Chapter

BRUNEI DARUSSALAM

Author(s):
International Monetary Fund. Monetary and Capital Markets Department
Published Date:
September 2000
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Status Under IMF Articles of Agreement
Article VIIIDate of acceptance: October 10, 1995.
Exchange Arrangement
CurrencyThe currency of Brunei Darussalam is the Brunei dollar.
Other legal tenderThe Singapore dollar is also legal tender.
Exchange rate structureUnitary.
Classification
Currency board arrangementThe Brunei dollar is issued by the Brunei Currency Board (BCB) only against payments in Singapore dollars and at par. Under the terms of a 1967 Currency Interchangeability Agreement (CIA) between the BCB and the Board of Commissioners of Currency of Singapore (BCCS), the Singapore dollar is customary tender in Brunei Darussalam and the Brunei dollar in Singapore. The BCB and BCCS have accepted each other’s currency and have agreed to mutual exchange at par and without charge. They have instructed their banks to do the same with their customers. Any excess currency is repatriated regularly, with the issuing institution bearing the costs, and settlements are made in the other country’s currency. The BCB deals only in Singapore dollars and does not quote rates for other currencies. Banks, however, are free to deal in all currencies, with no restrictions on amount, maturity, or type of transaction.



The Brunei Association of Banks fixes daily buying and selling rates for electronic transfers and sight drafts in 17 other currencies on the basis of the interbank quotations for these currencies in relation to the Singapore dollar. Banks in Brunei Darussalam must apply these rates for transactions with the general public for amounts up to B$100,000. Exchange rates for amounts exceeding B$100,000 are set competitively by each bank on the basis of the current interbank quotations for the Singapore dollar on the Singapore market.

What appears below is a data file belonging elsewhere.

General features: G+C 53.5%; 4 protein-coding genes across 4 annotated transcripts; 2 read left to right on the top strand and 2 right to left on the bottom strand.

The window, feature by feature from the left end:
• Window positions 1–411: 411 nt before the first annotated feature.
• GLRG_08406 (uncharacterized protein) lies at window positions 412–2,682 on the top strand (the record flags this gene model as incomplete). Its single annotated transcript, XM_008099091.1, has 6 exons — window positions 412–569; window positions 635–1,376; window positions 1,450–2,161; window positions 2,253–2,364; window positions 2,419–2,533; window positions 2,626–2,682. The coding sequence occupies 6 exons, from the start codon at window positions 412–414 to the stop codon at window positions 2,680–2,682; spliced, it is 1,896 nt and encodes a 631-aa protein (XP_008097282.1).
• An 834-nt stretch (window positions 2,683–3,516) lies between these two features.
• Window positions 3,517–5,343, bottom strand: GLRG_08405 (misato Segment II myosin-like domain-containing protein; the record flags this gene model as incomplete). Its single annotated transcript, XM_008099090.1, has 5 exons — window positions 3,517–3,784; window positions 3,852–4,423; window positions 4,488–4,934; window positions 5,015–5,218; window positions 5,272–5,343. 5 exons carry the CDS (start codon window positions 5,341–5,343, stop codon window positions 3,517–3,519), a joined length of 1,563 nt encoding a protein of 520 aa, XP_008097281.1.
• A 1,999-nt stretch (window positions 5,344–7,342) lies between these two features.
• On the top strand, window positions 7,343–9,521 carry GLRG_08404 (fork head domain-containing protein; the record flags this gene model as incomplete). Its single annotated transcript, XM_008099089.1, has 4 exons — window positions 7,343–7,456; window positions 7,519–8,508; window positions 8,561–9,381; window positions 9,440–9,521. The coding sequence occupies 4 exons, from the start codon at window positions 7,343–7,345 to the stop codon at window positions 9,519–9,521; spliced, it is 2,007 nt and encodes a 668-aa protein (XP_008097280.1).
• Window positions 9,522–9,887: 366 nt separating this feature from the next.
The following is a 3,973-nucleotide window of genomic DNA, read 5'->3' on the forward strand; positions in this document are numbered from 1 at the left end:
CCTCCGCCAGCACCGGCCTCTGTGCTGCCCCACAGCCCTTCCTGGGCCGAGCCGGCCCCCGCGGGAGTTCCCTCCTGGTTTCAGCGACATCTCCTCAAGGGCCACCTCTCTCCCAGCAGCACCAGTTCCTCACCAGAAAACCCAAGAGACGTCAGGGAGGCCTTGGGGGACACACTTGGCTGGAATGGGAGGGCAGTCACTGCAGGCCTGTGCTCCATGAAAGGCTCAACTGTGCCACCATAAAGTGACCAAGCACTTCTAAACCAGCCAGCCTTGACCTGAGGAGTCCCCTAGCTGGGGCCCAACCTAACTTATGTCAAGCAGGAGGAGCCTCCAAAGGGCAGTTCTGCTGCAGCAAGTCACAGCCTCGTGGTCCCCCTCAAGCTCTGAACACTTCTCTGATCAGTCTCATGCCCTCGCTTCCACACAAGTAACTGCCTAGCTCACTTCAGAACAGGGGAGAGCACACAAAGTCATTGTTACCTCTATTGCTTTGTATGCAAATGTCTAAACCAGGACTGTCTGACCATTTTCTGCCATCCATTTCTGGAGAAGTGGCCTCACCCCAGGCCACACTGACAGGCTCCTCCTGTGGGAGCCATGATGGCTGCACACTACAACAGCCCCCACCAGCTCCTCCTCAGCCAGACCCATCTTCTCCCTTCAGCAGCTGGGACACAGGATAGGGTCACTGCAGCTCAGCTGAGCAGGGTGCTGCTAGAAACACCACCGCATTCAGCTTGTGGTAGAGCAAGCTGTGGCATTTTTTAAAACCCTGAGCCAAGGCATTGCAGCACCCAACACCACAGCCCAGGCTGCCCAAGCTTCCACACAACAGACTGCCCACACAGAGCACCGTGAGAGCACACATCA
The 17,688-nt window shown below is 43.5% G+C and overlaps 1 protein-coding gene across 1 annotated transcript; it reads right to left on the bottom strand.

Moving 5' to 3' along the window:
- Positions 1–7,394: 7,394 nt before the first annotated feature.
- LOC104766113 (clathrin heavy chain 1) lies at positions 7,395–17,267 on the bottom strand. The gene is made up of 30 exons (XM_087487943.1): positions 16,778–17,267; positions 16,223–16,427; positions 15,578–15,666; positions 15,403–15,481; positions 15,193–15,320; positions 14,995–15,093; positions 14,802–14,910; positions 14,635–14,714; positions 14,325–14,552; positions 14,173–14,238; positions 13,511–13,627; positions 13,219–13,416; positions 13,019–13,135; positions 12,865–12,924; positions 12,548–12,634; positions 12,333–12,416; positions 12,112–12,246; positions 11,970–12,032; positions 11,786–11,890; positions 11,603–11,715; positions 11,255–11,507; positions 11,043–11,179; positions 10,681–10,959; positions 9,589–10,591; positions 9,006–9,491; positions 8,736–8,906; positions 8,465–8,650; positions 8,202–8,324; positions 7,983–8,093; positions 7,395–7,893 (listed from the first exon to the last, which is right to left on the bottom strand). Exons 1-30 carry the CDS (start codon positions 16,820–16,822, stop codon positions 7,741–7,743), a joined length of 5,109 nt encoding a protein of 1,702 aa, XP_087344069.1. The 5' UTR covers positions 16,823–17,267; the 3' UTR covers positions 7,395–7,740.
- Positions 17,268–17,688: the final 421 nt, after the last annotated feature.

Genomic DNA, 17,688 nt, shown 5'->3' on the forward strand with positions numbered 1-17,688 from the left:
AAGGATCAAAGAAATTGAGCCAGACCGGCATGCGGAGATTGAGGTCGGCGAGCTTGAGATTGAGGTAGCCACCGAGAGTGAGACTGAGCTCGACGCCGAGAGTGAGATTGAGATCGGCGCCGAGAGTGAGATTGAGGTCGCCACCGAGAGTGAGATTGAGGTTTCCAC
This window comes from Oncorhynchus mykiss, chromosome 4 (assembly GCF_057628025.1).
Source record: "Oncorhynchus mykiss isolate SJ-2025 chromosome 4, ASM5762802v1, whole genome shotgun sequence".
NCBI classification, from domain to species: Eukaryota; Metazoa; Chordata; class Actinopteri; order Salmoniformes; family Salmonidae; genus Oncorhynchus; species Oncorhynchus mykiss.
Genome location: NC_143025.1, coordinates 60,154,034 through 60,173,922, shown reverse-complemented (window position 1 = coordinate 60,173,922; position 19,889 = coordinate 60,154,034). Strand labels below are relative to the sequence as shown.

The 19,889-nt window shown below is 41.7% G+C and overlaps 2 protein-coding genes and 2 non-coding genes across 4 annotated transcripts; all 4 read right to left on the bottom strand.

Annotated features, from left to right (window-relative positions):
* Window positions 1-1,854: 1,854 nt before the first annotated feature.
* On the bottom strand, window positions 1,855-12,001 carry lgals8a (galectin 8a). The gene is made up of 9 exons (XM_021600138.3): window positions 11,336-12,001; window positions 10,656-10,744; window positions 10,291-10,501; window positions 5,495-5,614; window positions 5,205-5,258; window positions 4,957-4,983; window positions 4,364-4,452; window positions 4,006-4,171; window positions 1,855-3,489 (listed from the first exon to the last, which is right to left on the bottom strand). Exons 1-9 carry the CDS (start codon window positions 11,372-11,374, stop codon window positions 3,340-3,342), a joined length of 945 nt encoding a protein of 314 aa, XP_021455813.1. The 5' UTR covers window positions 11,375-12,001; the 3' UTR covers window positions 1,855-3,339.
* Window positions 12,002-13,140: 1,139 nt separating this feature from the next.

Exchange taxNo.
Exchange subsidyNo.
Forward exchange marketThere is no forward market for foreign exchange in Brunei Darussalam. However, as a result of the CIA, foreign exchange risk can be hedged in terms of Singapore dollars by resorting to facilities available in that country, including foreign currency futures and options traded on the Singapore International Monetary Exchange, over-the-counter forward transactions arranged by banks in Singapore, and the short-term foreign exchange swap market operated among the banks in the Singapore money market.
Arrangements for Payments and Receipts
Prescription of currency requirementsNo.
Payment arrangements
Regional arrangementsBrunei Darussalam is a member of the ASEAN.
Administration of controlThere are no formal exchange controls, but the MOF retains responsibility for exchange control matters.
International security restrictionsNo.
Payment arrearsNo.
Controls on trade in gold (coins and/or bullion)
Controls on domestic ownership and/or tradeOnly banks licensed to operate in Brunei Darussalam, and gold dealers and jewelers specifically authorized by the MOF may buy and sell gold bars. Gold bars are not subject to import duty, but a 10% duty is levied on the importation of gold jewelry.
Controls on external tradeYes.
Controls on exports and imports of banknotesNo.
Resident Accounts
Foreign exchange accounts permittedYes.
Held domesticallyYes.
Held abroadYes.
Accounts in domestic currency convertible into foreign currencyYes.
Nonresident Accounts
Foreign exchange accounts permittedThere is no distinction between accounts of residents and nonresidents of Brunei Darussalam.